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Sunday, August 17, 2014

The Upstairs Wife by Rafia Zakaria

The Upstairs Wife: An Intimate History of Pakistan

The story of Aunt Amina and her husband Uncle Sohail is the primary focus of the book. However the shadow of the Pakistani India conflict and the continual Islamization of Pakistan forms the over riding feature of the story.

I like family sagas. I like the rich, descriptive detail found in such stories. The links within links and in an Asian family with its huge extended family the saga is always more complicated, richer in detail and somehow more intimate.

Amina is married to Sohail and after over a decade of marriage he decides to take a second wife. Taking a second wife is allowed in Islam but you do have to get the permission of the first wife. This was not done in this case and I think it is not done in a lot of cases. The wife tends to get shoved aside in placed of a newer and more glamourous entity. In this case the over riding cause was that Amina did not have children and for Sohail this was of primary importance. Egged on by his elder sister (in the absence of his mother Sohail's elder sister wielded clout that a Western woman could not even dream of!!!!), a new wife was found. Unfortunately for Sohail this wife too did not produce the required heir.
The story is told from the point of view of a ten year old girl, herself the niece of the said Amina. The family is a joint one and her mother is trying to balance the dictates of her own mother in law who asserts herself on even the smallest point to get her own way and try to "put one over" her independent daughter in law. The case in point of getting a driving licence and for five years having to be accompanied by her father in law whose instructions on how to drive, what to do and what not to do whilst driving despite the fact that he did not know himself to drive was a case in point.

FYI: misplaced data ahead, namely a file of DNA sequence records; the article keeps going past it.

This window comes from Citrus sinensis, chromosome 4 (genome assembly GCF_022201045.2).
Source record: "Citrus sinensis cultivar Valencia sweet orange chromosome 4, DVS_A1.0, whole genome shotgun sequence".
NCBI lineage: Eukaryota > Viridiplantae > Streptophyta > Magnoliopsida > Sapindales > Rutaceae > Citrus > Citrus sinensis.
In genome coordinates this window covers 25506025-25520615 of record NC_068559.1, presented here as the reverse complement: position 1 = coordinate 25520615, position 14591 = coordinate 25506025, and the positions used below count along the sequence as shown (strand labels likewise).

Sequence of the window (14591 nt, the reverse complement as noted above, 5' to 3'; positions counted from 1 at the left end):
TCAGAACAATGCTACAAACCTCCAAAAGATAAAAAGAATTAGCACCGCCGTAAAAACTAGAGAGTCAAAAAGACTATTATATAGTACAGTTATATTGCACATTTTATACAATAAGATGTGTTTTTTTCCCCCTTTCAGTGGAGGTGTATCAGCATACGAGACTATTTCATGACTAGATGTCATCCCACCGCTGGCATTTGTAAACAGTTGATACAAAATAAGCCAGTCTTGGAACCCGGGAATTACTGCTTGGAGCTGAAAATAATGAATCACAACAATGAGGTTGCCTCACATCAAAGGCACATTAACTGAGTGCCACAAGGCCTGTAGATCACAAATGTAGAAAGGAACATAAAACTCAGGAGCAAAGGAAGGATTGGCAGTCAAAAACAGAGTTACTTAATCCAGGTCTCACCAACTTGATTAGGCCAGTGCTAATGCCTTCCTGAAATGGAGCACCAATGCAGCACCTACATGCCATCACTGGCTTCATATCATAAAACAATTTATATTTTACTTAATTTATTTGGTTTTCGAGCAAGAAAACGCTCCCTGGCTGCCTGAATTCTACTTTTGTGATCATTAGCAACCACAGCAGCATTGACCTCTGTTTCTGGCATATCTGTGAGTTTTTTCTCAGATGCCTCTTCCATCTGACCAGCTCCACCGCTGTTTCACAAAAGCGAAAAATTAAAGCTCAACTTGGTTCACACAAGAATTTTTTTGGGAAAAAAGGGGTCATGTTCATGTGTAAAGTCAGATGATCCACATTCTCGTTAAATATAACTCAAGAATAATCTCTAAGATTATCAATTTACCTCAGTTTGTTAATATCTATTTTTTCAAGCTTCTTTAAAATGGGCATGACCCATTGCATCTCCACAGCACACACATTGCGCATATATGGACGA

Amina's story is set in the time frame of the family's migration from Bombay in India during the Partition. The historical detail was fascinating for me. How a country due to the dictates of first the British was just divided - entire families, communities being uprooted and said now you are Pakistani, now you are Indian. The administrative chaos that must have ensued. The documentation for each individual must have been a nightmare but survive all this they did and families like Amina's moved to Karachi and made a life there for themselves.

The new migrants were not all that welcome. They brought with them a different culture and a different way of life and were looked on as outsiders for decades. The partition of Pakistan, the division and declaration of Bangladesh as a separate country, and the Islamization of Pakistan with its strict Shariat law are all part of this story. The story of the different politicians of Pakistan and what part they played in what Pakistan is today is also detailed in the story. The rise and fall of most of the Presidents of Pakistan is a turbulent story in itself, full of violence and upheaval and military coups and families lived, survived and prospered within this framework.

I loved the writing of this story. I liked the detail. I liked the fact that I was reading something which actually happened and will continue to happen in Asian families upto date. 

The book was a choice from Blogging for Books. 


  1. I like family dramas as well. The setting for this book sounds fascinating as well.

  2. Sounds like a very interesting read.

  3. I like stories about family, and if there's drama, even better! This sounds interesting!

  4. I like family sagas and dramas and the setting is a bit different than I usually read, so that makes it even more special. Thanks for the title.

  5. I had not heard of this book before. It sounds like something I would really enjoy. Thanks for bringing it to my attention!